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With the bearded hipster so ubiquitous, few would have expected this, but facial hair is under attack. More precisely, a mustachioed valedictorian was barred from attending his high school graduation in Amite, Louisiana this past weekend due to his facial hair.
Jones has a 4.0 grade point average and will be attending college next year on academic and sports scholarships, reports the Huffington Post. But he did not walk in his graduation and was asked to turn over his cap and gown.
Although Andrew Jones sported a beard throughout the school year, and even appears fully bearded in a photograph with the school superintendent, he and 13 other students were told to shave or leave on graduation day. He told reporters that he was surprised by the school's request that he shave because he sported facial hair throughout the school year.
Also, he did actually shave for the special occasion. Jones explained, "It don't make sense. Every day of school I went with it, even more, I did shave. I had like sides and everything, but I shaved that for graduation." He said that he felt he should have been allowed to march and that the facial hair is not a distraction.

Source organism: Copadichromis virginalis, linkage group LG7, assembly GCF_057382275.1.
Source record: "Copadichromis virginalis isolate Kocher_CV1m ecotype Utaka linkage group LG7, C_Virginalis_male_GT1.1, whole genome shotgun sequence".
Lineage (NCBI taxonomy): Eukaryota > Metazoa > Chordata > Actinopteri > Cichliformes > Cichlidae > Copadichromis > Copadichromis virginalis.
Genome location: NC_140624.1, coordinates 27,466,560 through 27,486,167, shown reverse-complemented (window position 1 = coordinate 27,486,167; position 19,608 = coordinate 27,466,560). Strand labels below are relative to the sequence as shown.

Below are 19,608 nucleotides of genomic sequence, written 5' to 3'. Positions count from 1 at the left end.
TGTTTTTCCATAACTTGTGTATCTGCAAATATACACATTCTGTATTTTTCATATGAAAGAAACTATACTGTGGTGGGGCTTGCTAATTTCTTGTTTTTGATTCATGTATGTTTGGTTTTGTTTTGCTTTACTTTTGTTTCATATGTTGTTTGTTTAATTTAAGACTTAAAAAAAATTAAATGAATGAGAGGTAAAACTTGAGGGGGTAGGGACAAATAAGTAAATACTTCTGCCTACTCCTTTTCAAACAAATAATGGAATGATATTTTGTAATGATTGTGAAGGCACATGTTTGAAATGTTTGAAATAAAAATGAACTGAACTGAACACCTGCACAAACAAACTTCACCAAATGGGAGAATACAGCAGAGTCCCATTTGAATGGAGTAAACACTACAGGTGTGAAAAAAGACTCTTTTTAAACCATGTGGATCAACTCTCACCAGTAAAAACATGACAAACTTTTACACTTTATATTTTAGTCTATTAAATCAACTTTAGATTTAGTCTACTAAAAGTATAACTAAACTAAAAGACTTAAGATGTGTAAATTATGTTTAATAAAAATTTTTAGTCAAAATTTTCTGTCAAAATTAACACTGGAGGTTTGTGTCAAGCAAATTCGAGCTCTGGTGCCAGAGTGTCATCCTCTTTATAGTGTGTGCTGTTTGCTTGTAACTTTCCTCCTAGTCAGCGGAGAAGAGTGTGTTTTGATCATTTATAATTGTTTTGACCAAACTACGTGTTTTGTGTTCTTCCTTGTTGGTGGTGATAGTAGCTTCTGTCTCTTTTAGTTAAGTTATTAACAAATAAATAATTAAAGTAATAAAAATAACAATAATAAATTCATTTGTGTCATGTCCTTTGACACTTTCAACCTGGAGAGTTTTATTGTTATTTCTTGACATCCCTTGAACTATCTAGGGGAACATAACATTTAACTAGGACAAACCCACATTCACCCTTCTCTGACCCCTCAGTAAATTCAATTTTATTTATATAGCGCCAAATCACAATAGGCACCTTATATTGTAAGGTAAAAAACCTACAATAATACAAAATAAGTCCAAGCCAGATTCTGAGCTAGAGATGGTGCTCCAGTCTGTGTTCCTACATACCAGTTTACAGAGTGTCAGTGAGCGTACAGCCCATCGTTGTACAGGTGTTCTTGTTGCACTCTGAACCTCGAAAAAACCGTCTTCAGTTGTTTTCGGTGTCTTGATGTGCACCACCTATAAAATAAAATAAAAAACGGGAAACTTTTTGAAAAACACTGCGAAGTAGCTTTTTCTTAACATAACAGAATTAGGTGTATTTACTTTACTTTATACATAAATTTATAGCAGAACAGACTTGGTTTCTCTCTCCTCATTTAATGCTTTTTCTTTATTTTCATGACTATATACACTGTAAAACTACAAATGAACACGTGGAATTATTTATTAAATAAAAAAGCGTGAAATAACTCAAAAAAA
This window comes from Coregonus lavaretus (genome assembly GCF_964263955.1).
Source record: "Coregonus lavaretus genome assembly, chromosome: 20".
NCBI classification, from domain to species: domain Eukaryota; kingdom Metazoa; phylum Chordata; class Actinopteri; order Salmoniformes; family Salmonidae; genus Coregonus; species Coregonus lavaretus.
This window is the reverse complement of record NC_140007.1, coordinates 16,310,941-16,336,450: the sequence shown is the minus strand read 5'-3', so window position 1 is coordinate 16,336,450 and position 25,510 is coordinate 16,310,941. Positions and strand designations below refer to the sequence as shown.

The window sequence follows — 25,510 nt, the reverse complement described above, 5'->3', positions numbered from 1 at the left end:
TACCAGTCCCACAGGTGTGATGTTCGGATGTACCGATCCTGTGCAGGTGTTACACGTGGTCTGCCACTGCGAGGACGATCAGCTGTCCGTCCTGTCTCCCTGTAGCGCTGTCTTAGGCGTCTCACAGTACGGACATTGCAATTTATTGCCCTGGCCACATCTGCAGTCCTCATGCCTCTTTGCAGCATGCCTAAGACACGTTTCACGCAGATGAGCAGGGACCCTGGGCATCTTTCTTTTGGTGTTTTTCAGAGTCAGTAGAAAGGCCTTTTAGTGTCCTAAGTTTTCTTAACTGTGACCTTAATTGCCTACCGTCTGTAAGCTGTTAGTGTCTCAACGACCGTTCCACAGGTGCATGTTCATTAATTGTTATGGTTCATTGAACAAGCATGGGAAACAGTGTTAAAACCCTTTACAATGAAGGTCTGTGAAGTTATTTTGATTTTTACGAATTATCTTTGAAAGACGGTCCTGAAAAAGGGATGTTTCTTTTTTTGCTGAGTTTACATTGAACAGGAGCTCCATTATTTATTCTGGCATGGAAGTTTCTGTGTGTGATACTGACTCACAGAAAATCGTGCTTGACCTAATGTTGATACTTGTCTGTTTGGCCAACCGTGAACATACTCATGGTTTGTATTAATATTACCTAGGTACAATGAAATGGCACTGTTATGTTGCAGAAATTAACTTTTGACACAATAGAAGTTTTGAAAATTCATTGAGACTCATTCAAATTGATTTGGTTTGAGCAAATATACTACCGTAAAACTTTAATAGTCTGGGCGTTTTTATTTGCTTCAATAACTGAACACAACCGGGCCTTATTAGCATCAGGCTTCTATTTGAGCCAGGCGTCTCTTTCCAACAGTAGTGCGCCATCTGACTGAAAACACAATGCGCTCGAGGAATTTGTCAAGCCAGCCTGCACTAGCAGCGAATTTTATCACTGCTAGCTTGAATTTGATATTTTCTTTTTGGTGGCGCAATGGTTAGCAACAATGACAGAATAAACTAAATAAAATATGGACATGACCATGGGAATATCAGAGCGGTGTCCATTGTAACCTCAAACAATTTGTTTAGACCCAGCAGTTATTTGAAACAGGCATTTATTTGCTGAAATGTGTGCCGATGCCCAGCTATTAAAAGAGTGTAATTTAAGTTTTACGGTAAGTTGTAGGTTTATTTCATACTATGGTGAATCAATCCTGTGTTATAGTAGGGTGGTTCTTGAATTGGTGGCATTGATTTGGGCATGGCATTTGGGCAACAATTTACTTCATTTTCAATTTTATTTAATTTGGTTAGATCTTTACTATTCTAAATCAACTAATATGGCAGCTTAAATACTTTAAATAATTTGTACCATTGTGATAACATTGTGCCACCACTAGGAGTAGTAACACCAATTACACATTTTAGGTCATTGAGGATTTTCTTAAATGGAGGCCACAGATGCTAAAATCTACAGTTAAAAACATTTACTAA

It should be noted that Jones was the only one of 14 students who did not comply with the school's request that he shave or leave, premised on a policy of no facial hair for men. But he said that the school had never enforced the policy before, so he did not bend and hopes it will be a lesson to others to stand up for what they believe in.
Meanwhile, Jones has support from the American Mustache Institute, and mustachioed writers too. Dr. Abraham Fromer, who describes himself as a writer and "facial hair pioneer" wrote in the Huffington Post about Jones' woes. He wrote: "As a committed Mustached American, Jones must be applauded as the actions by Tangipahoa Parish schools -- in the eyes of the American Mustache Institute (AMI) -- represent a clear violation of his civil liberties in discriminating against his Mustached American lifestyle."
The AMI, meanwhile, wrote a letter to the school superintendent and the board of Tangipahoa Parish schools, expressing dismay at their decision to exclude the valedictorian based on a policy of no facial hair, writing, "The enforcement of said discriminatory policy is unacceptable to people of Mustached American heritage and the Mustached American community at large as it represents a clear and dangerous precedence and an egregious violation of young peoples' civil liberties."
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